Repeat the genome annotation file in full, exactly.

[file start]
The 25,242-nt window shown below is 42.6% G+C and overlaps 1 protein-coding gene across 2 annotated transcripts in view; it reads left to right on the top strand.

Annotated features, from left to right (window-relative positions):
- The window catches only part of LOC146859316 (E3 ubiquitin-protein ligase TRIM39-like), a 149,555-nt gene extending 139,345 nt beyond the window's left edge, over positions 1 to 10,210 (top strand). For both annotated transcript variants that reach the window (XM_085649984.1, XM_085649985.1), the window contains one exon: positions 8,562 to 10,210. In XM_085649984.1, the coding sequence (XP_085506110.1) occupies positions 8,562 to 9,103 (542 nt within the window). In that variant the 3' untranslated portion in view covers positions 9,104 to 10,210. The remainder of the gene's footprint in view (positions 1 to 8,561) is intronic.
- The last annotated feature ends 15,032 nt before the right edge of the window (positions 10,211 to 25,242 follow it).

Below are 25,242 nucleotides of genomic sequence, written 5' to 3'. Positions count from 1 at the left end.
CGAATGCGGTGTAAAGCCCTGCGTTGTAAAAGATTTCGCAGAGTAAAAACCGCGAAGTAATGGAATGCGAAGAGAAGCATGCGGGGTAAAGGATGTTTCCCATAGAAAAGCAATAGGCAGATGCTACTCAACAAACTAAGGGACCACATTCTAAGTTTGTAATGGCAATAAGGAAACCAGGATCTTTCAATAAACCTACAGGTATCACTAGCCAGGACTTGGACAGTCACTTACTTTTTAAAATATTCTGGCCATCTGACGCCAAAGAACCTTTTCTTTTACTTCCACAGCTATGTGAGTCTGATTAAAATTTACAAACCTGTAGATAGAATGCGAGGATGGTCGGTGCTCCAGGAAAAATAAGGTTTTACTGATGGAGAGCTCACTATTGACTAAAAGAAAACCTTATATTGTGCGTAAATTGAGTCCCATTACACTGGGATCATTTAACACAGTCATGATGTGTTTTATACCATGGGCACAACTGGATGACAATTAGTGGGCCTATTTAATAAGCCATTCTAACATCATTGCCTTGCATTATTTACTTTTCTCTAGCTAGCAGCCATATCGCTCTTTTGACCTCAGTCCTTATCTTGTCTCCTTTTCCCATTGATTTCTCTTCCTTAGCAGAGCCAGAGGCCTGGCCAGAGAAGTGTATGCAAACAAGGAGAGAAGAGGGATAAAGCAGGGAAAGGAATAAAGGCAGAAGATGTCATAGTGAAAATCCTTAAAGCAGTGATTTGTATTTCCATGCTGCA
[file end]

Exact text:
The 25,242-nt window shown below is 42.6% G+C and overlaps 1 protein-coding gene across 2 annotated transcripts in view; it reads left to right on the top strand.

Annotated features, from left to right (window-relative positions):
- The window catches only part of LOC146859316 (E3 ubiquitin-protein ligase TRIM39-like), a 149,555-nt gene extending 139,345 nt beyond the window's left edge, over positions 1 to 10,210 (top strand). For both annotated transcript variants that reach the window (XM_085649984.1, XM_085649985.1), the window contains one exon: positions 8,562 to 10,210. In XM_085649984.1, the coding sequence (XP_085506110.1) occupies positions 8,562 to 9,103 (542 nt within the window). In that variant the 3' untranslated portion in view covers positions 9,104 to 10,210. The remainder of the gene's footprint in view (positions 1 to 8,561) is intronic.
- The last annotated feature ends 15,032 nt before the right edge of the window (positions 10,211 to 25,242 follow it).

Below are 25,242 nucleotides of genomic sequence, written 5' to 3'. Positions count from 1 at the left end.
CGAATGCGGTGTAAAGCCCTGCGTTGTAAAAGATTTCGCAGAGTAAAAACCGCGAAGTAATGGAATGCGAAGAGAAGCATGCGGGGTAAAGGATGTTTCCCATAGAAAAGCAATAGGCAGATGCTACTCAACAAACTAAGGGACCACATTCTAAGTTTGTAATGGCAATAAGGAAACCAGGATCTTTCAATAAACCTACAGGTATCACTAGCCAGGACTTGGACAGTCACTTACTTTTTAAAATATTCTGGCCATCTGACGCCAAAGAACCTTTTCTTTTACTTCCACAGCTATGTGAGTCTGATTAAAATTTACAAACCTGTAGATAGAATGCGAGGATGGTCGGTGCTCCAGGAAAAATAAGGTTTTACTGATGGAGAGCTCACTATTGACTAAAAGAAAACCTTATATTGTGCGTAAATTGAGTCCCATTACACTGGGATCATTTAACACAGTCATGATGTGTTTTATACCATGGGCACAACTGGATGACAATTAGTGGGCCTATTTAATAAGCCATTCTAACATCATTGCCTTGCATTATTTACTTTTCTCTAGCTAGCAGCCATATCGCTCTTTTGACCTCAGTCCTTATCTTGTCTCCTTTTCCCATTGATTTCTCTTCCTTAGCAGAGCCAGAGGCCTGGCCAGAGAAGTGTATGCAAACAAGGAGAGAAGAGGGATAAAGCAGGGAAAGGAATAAAGGCAGAAGATGTCATAGTGAAAATCCTTAAAGCAGTGATTTGTATTTCCATGCTGCA